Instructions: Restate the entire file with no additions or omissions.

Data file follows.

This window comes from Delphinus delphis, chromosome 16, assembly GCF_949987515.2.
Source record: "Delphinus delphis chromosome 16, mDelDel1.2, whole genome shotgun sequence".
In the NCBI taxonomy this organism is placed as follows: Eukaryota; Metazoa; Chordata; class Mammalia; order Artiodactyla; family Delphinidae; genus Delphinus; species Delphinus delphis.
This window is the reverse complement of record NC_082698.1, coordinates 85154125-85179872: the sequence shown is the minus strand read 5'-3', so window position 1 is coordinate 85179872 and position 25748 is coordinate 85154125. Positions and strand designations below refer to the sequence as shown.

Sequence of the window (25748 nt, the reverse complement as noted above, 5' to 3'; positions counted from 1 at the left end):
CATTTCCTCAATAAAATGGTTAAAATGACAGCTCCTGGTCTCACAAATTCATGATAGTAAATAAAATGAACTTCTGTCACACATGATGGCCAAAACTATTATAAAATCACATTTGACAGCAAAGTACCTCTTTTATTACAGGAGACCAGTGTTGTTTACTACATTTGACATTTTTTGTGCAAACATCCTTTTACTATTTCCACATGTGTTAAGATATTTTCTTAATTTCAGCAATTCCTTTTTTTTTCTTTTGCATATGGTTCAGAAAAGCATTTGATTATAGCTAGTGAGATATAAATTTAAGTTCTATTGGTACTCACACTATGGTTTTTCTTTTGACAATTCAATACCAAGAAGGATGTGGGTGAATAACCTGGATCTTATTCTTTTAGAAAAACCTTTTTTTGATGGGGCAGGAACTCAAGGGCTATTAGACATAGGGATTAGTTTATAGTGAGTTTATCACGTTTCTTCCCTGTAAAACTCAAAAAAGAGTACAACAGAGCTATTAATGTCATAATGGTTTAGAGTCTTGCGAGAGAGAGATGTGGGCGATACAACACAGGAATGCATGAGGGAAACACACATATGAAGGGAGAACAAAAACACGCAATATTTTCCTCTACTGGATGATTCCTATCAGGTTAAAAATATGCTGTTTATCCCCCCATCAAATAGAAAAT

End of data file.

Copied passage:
This window comes from Delphinus delphis, chromosome 16, assembly GCF_949987515.2.
Source record: "Delphinus delphis chromosome 16, mDelDel1.2, whole genome shotgun sequence".
In the NCBI taxonomy this organism is placed as follows: Eukaryota; Metazoa; Chordata; class Mammalia; order Artiodactyla; family Delphinidae; genus Delphinus; species Delphinus delphis.
This window is the reverse complement of record NC_082698.1, coordinates 85154125-85179872: the sequence shown is the minus strand read 5'-3', so window position 1 is coordinate 85179872 and position 25748 is coordinate 85154125. Positions and strand designations below refer to the sequence as shown.

Sequence of the window (25748 nt, the reverse complement as noted above, 5' to 3'; positions counted from 1 at the left end):
CATTTCCTCAATAAAATGGTTAAAATGACAGCTCCTGGTCTCACAAATTCATGATAGTAAATAAAATGAACTTCTGTCACACATGATGGCCAAAACTATTATAAAATCACATTTGACAGCAAAGTACCTCTTTTATTACAGGAGACCAGTGTTGTTTACTACATTTGACATTTTTTGTGCAAACATCCTTTTACTATTTCCACATGTGTTAAGATATTTTCTTAATTTCAGCAATTCCTTTTTTTTTCTTTTGCATATGGTTCAGAAAAGCATTTGATTATAGCTAGTGAGATATAAATTTAAGTTCTATTGGTACTCACACTATGGTTTTTCTTTTGACAATTCAATACCAAGAAGGATGTGGGTGAATAACCTGGATCTTATTCTTTTAGAAAAACCTTTTTTTGATGGGGCAGGAACTCAAGGGCTATTAGACATAGGGATTAGTTTATAGTGAGTTTATCACGTTTCTTCCCTGTAAAACTCAAAAAAGAGTACAACAGAGCTATTAATGTCATAATGGTTTAGAGTCTTGCGAGAGAGAGATGTGGGCGATACAACACAGGAATGCATGAGGGAAACACACATATGAAGGGAGAACAAAAACACGCAATATTTTCCTCTACTGGATGATTCCTATCAGGTTAAAAATATGCTGTTTATCCCCCCATCAAATAGAAAAT